Tuesday, April 12, 2016

Occupations in the Census

While doing some genealogy research, I happened upon a census form that contained my Grandfather Garrison. It was one of the years that listed the occupation of the head of household. This particular year, it stated that my grandfather had been a weaver in a silk mill. Really? I never knew that. It got me wondering about the name of the company. The census that year was in High Point Township, Guilford County, North Carolina. So, I decided to do a little digging to see if I could find out the name.

Well, that area of the country had a lot of industry, including cotton, hosiery and silk. The silk mill that is talked about a lot in that area is the Stehli & Co. Silk Mill. According to the High Point Historic Industrial Architecture Survey, "A departure from various types of cotton textiles came with the construction of the Stehli Silk Mill in 1906 on the block bounded by East Green Drive, East Russell Avenue, Cable Street, and Park Street. High Pointers had invited Swiss silk weaver Emil J. Stehli to come to High Point to establish a silk mill there. He had already established a successful silk mill in Lancaster, Pennsylvania, in 1898. Initially the High Point silk mill was a throwing plant that converted raw silk imported from Japan into yarn, which was then sent to the Lancaster plant to be woven. In 1912, the company abandoned another plant in Paterson, New Jersey, and moved all its silk production machinery to High Point. This resulted in the Stehli Silk Mill in High Point becoming one of the largest plants in the world for the exclusive manufacture of broad silk. At that time the company had 600 employees who could produce six million yards of silk in one year. By 1918, the company had built four additions. The Stehli Silk Mill made a strong impression on the city of High Point not only by the silk it produced, but also as a model mill."(1)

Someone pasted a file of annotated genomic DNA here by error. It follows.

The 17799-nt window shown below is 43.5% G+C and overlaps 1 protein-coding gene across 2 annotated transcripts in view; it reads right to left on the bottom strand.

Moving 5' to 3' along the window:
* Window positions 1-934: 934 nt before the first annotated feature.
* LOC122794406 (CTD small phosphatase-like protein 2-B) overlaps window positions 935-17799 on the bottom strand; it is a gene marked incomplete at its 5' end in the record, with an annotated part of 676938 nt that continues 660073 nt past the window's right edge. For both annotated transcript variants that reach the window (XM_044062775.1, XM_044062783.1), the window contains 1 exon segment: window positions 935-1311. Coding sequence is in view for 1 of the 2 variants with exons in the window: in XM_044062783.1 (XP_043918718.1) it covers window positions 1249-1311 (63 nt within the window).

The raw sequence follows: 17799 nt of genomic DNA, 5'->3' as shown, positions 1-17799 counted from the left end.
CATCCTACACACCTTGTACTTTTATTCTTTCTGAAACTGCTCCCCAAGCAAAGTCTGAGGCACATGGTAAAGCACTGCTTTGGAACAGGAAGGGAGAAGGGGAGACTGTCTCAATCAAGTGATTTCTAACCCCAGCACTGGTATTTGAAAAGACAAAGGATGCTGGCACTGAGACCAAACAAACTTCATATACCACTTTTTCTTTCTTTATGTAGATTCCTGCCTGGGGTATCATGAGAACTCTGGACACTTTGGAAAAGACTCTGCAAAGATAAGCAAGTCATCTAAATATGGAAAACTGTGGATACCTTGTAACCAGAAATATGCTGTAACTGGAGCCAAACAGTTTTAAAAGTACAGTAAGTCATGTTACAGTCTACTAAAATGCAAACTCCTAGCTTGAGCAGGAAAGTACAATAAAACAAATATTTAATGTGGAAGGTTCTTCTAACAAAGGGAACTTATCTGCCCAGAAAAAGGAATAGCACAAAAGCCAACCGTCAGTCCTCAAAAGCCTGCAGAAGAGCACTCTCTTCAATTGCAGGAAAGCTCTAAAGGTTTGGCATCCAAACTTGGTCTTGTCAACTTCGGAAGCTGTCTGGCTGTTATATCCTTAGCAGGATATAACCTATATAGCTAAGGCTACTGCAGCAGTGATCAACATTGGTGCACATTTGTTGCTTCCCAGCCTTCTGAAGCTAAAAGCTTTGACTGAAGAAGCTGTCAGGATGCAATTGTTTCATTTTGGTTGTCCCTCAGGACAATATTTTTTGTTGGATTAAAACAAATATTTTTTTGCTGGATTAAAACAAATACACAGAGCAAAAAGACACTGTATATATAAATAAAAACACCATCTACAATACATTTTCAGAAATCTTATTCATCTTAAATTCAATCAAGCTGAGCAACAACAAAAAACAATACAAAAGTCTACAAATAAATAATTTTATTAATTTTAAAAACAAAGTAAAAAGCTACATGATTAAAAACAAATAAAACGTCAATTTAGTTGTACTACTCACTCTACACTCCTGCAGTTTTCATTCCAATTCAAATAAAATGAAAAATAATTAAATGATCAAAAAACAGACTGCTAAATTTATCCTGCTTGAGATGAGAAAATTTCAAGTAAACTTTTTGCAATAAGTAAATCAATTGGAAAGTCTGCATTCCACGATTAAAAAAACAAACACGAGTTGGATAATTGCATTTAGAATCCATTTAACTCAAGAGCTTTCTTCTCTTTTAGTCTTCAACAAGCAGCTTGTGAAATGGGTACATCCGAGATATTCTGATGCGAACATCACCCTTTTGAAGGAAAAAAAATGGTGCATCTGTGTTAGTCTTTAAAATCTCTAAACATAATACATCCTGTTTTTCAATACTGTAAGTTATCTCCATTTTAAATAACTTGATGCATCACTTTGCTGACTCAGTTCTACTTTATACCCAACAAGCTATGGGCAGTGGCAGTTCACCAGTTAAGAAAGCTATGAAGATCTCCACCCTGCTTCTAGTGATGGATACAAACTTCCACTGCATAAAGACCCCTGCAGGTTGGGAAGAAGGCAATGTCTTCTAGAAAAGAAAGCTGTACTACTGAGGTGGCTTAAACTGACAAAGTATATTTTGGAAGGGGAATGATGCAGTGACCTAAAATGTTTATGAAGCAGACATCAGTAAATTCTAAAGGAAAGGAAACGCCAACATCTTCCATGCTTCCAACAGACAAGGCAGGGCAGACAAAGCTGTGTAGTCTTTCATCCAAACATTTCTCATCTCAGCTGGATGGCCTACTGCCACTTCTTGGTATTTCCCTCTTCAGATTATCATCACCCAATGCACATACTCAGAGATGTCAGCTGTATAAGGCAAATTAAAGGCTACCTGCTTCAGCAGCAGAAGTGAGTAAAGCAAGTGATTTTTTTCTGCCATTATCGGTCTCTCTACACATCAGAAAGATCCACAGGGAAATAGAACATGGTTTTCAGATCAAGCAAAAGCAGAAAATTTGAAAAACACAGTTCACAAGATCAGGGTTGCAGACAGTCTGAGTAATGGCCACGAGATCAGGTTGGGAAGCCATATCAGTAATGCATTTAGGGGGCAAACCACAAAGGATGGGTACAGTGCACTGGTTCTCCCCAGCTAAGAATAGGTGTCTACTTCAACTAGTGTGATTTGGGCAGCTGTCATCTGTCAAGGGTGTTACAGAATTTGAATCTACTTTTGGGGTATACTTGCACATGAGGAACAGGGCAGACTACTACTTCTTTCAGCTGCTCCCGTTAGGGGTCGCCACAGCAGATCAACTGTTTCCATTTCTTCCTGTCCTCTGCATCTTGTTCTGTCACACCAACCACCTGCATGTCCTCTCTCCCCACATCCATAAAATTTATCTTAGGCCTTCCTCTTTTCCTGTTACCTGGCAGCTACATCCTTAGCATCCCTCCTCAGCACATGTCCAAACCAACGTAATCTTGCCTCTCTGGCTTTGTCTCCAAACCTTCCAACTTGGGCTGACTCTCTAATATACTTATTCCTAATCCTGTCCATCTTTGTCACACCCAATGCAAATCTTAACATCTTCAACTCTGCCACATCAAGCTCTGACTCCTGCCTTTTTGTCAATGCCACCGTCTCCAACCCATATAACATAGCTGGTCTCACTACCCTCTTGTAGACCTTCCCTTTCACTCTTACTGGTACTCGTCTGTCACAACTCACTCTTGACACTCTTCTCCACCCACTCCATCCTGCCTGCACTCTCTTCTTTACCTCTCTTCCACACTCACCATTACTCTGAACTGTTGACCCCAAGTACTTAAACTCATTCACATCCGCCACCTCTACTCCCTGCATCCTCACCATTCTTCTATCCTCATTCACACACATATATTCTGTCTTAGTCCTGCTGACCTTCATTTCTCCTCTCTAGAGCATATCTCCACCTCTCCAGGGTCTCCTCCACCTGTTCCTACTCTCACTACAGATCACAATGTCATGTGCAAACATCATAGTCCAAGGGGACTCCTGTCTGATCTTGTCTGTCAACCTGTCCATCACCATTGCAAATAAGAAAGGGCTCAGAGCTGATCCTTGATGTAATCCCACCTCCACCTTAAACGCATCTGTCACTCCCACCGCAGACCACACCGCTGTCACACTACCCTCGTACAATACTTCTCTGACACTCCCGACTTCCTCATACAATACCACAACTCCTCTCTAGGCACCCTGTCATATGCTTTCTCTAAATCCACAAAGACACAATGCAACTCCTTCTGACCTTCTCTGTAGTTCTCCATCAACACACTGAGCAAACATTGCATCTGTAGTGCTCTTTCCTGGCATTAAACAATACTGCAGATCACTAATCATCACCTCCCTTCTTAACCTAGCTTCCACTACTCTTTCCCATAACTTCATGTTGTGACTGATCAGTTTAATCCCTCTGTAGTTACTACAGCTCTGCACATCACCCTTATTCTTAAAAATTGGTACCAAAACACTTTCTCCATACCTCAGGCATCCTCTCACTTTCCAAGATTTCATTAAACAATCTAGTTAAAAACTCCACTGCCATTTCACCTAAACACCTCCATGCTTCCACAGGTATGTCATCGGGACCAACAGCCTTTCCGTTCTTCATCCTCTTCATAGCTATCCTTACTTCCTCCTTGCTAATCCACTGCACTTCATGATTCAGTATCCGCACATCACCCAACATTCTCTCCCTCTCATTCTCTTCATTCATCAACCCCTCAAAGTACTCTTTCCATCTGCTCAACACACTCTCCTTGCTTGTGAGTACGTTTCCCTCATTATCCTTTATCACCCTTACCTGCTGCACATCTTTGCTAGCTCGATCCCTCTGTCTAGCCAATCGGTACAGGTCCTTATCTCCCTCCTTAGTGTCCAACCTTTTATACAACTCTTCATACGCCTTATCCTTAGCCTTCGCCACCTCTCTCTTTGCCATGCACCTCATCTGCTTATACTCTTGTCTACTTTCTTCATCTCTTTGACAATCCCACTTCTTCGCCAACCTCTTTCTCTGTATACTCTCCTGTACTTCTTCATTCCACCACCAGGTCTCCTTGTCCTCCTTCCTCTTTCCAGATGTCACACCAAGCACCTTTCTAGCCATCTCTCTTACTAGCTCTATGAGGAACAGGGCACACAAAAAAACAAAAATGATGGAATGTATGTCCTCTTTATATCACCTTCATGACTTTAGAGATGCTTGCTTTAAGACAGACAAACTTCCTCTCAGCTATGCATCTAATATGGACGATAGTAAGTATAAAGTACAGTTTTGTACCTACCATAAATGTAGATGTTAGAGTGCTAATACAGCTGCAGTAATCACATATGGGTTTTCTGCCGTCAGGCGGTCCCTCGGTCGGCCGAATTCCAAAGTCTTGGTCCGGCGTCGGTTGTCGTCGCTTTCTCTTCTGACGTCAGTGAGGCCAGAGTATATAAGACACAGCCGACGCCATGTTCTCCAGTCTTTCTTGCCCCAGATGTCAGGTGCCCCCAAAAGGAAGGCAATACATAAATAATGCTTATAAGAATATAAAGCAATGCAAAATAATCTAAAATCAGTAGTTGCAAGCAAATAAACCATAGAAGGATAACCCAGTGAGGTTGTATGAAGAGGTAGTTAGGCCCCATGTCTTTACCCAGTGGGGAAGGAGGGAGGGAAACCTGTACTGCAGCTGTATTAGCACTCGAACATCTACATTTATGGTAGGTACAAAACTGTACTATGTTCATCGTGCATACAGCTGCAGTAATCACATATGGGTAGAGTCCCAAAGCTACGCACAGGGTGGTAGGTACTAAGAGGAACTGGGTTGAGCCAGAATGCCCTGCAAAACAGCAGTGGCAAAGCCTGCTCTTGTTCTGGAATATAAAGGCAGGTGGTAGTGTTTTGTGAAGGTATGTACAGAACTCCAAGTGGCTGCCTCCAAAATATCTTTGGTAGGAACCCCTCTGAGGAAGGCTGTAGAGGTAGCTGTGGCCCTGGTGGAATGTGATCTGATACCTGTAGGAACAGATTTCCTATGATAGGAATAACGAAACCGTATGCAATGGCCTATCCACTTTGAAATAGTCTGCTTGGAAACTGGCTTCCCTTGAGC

I don't know for sure, but I would bet, based on the time, place and type of business that this was where Grandpa Garrison worked. He went on later to be a tobacco farmer in West End, NC. For a previous story on that subject, click here.

Finding this out about Grandpa G. made me curious about what some of my other ancestors did for a living. As I mentioned in a previous blog, my 7th Great Grandfather, George Haworth, worked on a plantation or farm at one time. He talked about what he got paid and the tools you needed to bring if you wanted to do that kind of work. In the next blog, he talked about becoming a weaver. His grandson, Micajah, built a mill on Abbott's Creek, NC and it stayed running for many years. Many of his descendants went on to be farmers in different areas of North Carolina.

My paternal Great Grandfather, Jacob Monroe Hatch and many of his children, worked on the golf links in Moore County, North Carolina, where Pinehurst is located. Unfortunately, I do not know which course they worked on. In 1930, my Grandfather Plinny, Jacob's son, at the age of 18 was a grocery store clerk and went on to manage grocery stores around North Carolina, including A & P.

According to the 1870 Census, my maternal great grandfather, William Franklin Garrison and maternal grandmother, Ida Welch, lived next door to each other. Their fathers were both farmers.

The 1910 Census for my Great-Great Grandpa Garrison showed he was a farmer, most of his life, but it also indicated that he served in the Confederate Army. That is so awesome that you can find out info like that from the census! That vital piece of information helps those looking to join one of the societies, such as United Daughters of the Confederacy.

So as you can see, there is lots of fun information to discover in the different census forms. I am still finding cool stuff, as I dig deeper into my family history. I'll share more as I find it.
(1) High Point Historic Industrial Architecture Survey, Prepared by Laura A. W. Phillips, Architectural Historian, 59 Park Boulevard ,Winston-Salem, NC 27127 336-727-1968, August 2014, lawp@bellsouth.net

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